Potholes increase during freeze-thaw conditions, costing drivers money

Related Story

COLUMBIA - Damages to cars can hurt the bank for anyone, and this winter is hitting some badly. Potholes have been popping up around the city and crews were out working on Tuesday with warm weather allowing repairs. 

MODOT crews can be found on major roads and highways, while the City of Columbia monitors and repairs 13,050 lane miles of total streets in Columbia. 

Barry Dalton with the City of Columbia Public Works said it's not unusual to feel new potholes this time of year. 

"The extreme changes in temperature and water that gets under the pavement," Dalton said. "And then the additional stress from the blades of the plow and additional traffic causes potholes."

Dalton said repair crews are on the roads as long as snow isn't covering the routes. 

"Residents report potholes to us and when that happens we send out a crew as fast as we can. Depending on the weather and resource availability at the time. But we try to be there within 24 hours," said Dalton.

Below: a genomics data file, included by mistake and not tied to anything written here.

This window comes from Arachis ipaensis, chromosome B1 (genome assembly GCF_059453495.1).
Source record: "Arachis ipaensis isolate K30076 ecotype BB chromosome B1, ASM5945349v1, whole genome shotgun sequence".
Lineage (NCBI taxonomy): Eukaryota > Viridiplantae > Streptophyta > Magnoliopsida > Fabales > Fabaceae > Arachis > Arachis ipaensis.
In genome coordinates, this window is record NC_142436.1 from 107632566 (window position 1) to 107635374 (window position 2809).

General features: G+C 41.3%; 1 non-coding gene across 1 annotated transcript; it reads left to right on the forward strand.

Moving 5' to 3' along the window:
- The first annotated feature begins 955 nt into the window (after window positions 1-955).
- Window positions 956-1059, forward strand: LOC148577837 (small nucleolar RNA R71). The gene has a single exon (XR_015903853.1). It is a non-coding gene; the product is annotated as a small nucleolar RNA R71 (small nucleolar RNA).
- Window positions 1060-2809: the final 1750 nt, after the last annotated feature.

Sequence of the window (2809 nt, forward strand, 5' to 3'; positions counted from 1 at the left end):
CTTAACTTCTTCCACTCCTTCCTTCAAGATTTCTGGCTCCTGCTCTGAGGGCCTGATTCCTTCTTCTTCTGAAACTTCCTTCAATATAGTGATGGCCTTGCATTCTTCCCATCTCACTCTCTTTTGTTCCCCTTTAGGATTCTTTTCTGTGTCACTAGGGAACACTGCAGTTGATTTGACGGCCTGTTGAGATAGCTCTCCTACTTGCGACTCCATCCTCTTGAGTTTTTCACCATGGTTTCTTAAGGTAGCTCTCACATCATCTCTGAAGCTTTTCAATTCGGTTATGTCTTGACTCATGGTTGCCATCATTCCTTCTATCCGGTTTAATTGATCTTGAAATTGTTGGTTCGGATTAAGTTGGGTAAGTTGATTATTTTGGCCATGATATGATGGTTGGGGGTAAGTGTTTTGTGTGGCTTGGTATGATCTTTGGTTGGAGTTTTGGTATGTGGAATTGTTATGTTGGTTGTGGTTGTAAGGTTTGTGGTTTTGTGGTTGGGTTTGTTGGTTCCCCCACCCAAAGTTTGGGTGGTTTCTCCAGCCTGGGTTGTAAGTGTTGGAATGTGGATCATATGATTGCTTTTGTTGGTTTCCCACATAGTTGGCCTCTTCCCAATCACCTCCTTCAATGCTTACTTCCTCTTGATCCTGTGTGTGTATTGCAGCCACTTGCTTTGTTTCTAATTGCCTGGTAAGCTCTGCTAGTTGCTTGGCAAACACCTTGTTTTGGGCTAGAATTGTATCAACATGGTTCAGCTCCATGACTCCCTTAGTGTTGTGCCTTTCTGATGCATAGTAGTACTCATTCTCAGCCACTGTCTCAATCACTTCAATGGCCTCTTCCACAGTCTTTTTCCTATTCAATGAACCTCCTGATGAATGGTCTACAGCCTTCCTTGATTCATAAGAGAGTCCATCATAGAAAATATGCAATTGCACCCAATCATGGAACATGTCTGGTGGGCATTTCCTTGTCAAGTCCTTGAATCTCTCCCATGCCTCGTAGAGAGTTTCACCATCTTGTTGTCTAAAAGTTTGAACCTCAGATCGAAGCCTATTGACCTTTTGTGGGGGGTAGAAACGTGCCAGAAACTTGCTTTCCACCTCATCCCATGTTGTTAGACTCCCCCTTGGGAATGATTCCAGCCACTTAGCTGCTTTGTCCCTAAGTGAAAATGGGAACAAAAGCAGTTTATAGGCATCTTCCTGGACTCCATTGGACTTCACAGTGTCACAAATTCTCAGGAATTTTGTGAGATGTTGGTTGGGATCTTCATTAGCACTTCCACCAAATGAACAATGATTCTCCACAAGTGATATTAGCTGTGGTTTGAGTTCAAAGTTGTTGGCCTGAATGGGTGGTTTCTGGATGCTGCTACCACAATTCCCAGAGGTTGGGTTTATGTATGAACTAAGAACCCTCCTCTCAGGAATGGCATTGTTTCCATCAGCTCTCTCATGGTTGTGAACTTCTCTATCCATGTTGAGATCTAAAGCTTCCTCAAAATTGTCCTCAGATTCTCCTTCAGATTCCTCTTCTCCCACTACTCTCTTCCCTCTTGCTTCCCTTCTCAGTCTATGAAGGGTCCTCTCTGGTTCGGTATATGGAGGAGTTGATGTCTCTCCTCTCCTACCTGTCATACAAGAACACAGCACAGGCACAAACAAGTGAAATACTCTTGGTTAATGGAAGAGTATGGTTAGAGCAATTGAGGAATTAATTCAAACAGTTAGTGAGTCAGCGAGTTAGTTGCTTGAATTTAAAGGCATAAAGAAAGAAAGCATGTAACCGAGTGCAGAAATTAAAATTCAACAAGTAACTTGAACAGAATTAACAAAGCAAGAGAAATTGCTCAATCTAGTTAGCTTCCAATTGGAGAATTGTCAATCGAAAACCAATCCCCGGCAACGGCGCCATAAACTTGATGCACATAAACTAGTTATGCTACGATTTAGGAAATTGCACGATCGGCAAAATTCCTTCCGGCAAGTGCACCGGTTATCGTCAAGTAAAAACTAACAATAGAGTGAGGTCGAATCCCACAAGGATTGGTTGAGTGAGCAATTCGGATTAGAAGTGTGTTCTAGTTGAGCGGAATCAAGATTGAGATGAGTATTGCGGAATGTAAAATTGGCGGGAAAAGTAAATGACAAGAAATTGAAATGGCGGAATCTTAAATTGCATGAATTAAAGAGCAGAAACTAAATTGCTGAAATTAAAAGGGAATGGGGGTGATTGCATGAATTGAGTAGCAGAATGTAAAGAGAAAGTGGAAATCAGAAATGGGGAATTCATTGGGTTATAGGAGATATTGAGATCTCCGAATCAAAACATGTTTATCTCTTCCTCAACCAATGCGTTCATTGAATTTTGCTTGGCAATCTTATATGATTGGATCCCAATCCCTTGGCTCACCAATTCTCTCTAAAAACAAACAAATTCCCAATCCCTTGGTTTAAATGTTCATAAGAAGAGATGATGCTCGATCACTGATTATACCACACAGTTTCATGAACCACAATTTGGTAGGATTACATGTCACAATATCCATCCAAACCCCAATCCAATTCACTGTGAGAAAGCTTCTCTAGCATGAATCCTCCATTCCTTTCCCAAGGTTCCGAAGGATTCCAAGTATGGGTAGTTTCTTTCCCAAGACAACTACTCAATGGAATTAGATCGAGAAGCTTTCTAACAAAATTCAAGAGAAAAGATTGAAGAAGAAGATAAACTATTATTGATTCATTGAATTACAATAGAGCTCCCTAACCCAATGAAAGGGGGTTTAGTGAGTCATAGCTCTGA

One complication is the multi-use nature of the trucks. Not only do crews use them for repairs, but when it snows those same trucks are mounted with spreaders and plows.

"It is a little bit unusual for us to be able to go out and patch potholes this time of year," Dalton said, adding they patch potholes year-round but are unable to when there is snow or ice covering the roadways. 

It's already too late for some drivers. Auto technicians at A to Z Auto Repair said they can see anywhere for $200 to up to $1,000 in damages.

"With a pothole you can see a tire blow, bent rim. But some damages you can't see as easy as the strut. The strut is the shock for the front. And it can damage the seals and blow that out," said auto technician Steve Heimericks. "If they're hitting enough potholes it can release the fluids and the gas as it charges struts and allows them to work. Most often on potholes you see damage to wheels and tires."

He said those struts can cost someone up to $800 alone. 

Heimericks added said people can damage tires but also throw off alignment and bend internal operations.